It seems to be the general tradition that when a member of The Minaret’s editorial staff graduates from the university, they must write a “farewell column.” In this column they typically write out a lengthy letter of thanks to their parents, friends, siblings, aunts, uncles, teachers, mentors, coaches, priests, dogs, cats, hamsters and others who somehow acted as a driving force in getting them through college.
Now that I am about to graduate, I thought it was probably necessary for me to write one of those columns. In fact, I have spent a lot of time throughout this semester thinking of just who would be worthy of my thanks and how I might write my column differently than any other departing editor has done before. After all, this was a year unlike any other for The Minaret.
It was a year in which Editor-in-Chief Victor O’Brien and I accomplished the daunting task of reorganizing and redesigning the entire publication to prevent its disappearance due to its previous poor quality and an extremely small number of regular staffers. Along with the help of this year’s fabulous staff and new Faculty Adviser Charles McKenzie, we made The Minaret better than it has ever been. From better layout and visual appeal, to better coverage of harder-hitting stories, it is hard to find an aspect of The Minaret that has not improved this year.
Yet, it seems to me that praise for this accomplishment has been very limited. One of the biggest lessons I have learned in my time as Assistant Editor-in-Chief is that people tend to gravitate toward pointing out what they believe is wrong with certain things. It seemed that for every compliment we received for our work on the paper this year, there was inevitably at least one other individual who would take delight in pointing out our flaws.
Don’t get me wrong, I am all for constructive criticism. However, I also believe that criticism is something that must be dispensed with an equal amount of praise for all the things that are done right. I think there is one member of The Minaret staff in particular who can relate to what I am talking about better than anyone else.
As Editor-in-Chief of this year’s paper, Victor O’Brien has taken the brunt of all criticism we have received. Though my position in the paper was only a step below his, I did not envy him in the least. For even amongst our own staff (fabulous as they are), there seems to be a lack of appreciation for just how much time, effort and energy Victor has sacrificed for the sake of the paper. Truthfully, I do not believe The Minaret would be in existence today if Victor had not cared enough to take control and do what had to be done, to not only ensure the paper’s survival but also to enact all the major changes that have made us a truly outstanding piece of journalism.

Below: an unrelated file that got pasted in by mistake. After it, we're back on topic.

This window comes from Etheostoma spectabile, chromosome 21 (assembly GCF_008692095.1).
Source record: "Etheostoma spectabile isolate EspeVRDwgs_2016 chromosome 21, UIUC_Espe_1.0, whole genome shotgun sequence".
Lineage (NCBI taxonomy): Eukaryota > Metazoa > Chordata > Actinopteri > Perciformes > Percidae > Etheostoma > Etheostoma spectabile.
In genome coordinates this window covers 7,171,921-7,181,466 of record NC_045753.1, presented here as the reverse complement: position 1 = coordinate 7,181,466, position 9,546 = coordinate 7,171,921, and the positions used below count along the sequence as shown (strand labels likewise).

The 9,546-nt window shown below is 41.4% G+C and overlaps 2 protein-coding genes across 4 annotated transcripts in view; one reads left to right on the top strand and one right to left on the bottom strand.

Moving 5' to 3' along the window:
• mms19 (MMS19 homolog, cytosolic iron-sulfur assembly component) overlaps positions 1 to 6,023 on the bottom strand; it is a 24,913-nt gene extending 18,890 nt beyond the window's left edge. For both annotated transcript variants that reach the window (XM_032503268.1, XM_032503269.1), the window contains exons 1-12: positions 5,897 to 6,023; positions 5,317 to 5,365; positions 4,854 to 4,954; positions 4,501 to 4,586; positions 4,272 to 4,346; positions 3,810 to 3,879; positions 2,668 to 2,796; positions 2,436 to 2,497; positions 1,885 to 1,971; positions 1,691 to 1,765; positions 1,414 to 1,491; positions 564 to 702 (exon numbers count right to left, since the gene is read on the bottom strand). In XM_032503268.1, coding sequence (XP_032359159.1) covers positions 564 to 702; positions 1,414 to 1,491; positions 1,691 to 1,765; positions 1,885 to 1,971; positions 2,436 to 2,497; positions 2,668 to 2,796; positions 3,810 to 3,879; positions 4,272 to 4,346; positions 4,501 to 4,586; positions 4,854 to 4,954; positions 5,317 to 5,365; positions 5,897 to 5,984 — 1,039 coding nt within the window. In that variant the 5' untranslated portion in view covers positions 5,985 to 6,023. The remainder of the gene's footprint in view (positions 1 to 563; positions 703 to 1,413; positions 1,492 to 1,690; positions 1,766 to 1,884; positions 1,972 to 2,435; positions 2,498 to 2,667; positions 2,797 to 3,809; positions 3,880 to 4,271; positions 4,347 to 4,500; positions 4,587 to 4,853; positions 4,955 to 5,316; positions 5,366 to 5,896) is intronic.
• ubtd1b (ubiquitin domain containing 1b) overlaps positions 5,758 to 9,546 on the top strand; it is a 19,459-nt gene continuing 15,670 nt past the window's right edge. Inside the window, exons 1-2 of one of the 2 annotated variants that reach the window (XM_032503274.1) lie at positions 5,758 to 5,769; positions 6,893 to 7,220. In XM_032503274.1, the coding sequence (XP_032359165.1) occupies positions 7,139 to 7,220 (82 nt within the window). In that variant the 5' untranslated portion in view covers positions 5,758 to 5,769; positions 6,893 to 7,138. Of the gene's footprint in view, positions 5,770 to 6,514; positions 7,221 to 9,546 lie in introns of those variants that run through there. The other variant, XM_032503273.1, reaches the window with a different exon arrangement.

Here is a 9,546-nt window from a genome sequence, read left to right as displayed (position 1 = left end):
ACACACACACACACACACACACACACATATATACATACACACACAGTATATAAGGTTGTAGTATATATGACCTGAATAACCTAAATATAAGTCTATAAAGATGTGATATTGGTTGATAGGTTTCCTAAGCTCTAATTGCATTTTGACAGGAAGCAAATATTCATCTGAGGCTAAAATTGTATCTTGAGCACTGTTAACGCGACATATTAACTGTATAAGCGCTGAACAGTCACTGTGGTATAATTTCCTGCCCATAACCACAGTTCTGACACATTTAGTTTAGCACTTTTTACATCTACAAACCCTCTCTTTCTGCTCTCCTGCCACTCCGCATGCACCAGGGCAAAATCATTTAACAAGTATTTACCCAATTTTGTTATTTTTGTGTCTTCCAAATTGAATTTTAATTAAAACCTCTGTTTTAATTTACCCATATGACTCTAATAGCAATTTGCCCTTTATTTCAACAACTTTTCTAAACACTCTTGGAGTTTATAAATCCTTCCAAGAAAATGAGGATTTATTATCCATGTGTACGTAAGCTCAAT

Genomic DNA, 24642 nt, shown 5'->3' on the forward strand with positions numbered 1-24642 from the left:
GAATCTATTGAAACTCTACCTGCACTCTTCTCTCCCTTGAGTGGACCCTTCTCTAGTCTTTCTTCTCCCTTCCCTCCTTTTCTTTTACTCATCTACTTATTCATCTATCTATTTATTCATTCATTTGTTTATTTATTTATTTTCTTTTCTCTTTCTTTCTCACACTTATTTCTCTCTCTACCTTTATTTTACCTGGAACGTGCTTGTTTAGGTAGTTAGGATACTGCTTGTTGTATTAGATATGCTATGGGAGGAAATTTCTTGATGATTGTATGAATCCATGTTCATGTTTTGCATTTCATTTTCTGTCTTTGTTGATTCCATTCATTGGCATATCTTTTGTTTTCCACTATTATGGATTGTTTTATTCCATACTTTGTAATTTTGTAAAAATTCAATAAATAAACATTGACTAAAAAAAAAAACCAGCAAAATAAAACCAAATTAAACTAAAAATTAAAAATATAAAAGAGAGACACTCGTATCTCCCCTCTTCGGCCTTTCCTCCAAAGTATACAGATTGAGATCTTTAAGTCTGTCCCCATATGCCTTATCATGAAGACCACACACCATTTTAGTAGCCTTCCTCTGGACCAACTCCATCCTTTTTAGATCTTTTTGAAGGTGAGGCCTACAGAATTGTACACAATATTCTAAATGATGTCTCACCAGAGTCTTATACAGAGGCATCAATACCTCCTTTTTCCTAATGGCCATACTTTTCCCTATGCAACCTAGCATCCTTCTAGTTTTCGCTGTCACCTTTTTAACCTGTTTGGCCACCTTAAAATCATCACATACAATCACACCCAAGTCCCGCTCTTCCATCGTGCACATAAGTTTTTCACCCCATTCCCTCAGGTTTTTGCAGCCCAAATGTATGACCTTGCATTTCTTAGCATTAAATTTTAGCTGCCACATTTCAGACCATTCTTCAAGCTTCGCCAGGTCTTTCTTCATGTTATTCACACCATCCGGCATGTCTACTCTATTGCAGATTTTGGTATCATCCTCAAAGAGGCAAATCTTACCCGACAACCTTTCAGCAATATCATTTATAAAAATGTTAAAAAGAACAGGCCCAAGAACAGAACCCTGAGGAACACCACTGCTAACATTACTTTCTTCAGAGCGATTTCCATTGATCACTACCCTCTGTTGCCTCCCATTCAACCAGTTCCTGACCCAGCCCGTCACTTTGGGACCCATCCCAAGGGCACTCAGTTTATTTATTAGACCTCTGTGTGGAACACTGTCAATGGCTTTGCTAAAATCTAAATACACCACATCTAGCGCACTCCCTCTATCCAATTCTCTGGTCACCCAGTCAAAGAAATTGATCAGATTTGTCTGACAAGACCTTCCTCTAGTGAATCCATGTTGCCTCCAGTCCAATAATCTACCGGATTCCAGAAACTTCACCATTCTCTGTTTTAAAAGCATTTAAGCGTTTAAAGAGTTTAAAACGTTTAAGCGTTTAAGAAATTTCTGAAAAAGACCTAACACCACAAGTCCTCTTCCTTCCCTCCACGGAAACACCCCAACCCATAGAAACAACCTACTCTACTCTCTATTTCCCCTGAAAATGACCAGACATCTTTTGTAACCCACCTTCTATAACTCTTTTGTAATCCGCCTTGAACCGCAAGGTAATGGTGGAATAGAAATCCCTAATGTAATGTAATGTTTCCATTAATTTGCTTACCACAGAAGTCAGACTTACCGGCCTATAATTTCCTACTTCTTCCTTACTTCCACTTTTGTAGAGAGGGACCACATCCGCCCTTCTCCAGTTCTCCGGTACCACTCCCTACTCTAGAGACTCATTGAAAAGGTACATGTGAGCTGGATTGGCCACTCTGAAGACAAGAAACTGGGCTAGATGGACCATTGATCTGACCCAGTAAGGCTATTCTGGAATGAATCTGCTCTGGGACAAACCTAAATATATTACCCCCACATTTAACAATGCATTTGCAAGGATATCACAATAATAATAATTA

The university community as a whole owes Victor a huge thanks. Thanks for all the nights that he stayed up past 3 a.m. finishing up layout and talking on the phone to the printer to figure out why the issue files were not being properly transferred. Thanks for all the hours of sleep he lost so that he could run the paper in addition to maintaining his high GPA. Thanks for doing all the annoying managerial tasks and making all the complicated ethical decisions. Thanks for doing all of this simply so that students, faculty and staff could know what was going on around them and have an outlet to voice their opinions and frustrations.
I will not pretend that working with Victor was always easy. There were many times when he and I had conflicts and disagreements about various things. But none of that matters in the long run. All that truly matters is that in working with Victor, I was allowed the opportunity to leave a lasting and remarkable legacy on the publication that has made up the most significant portion of my education over the past four years.
It was a privilege and an honor to work with Victor this year. For that, he is the only individual I wish to recognize here as I say farewell. I can only hope that as he continues on as Editor-in-Chief through 2007, the university community recognizes and rewards him for his efforts as well.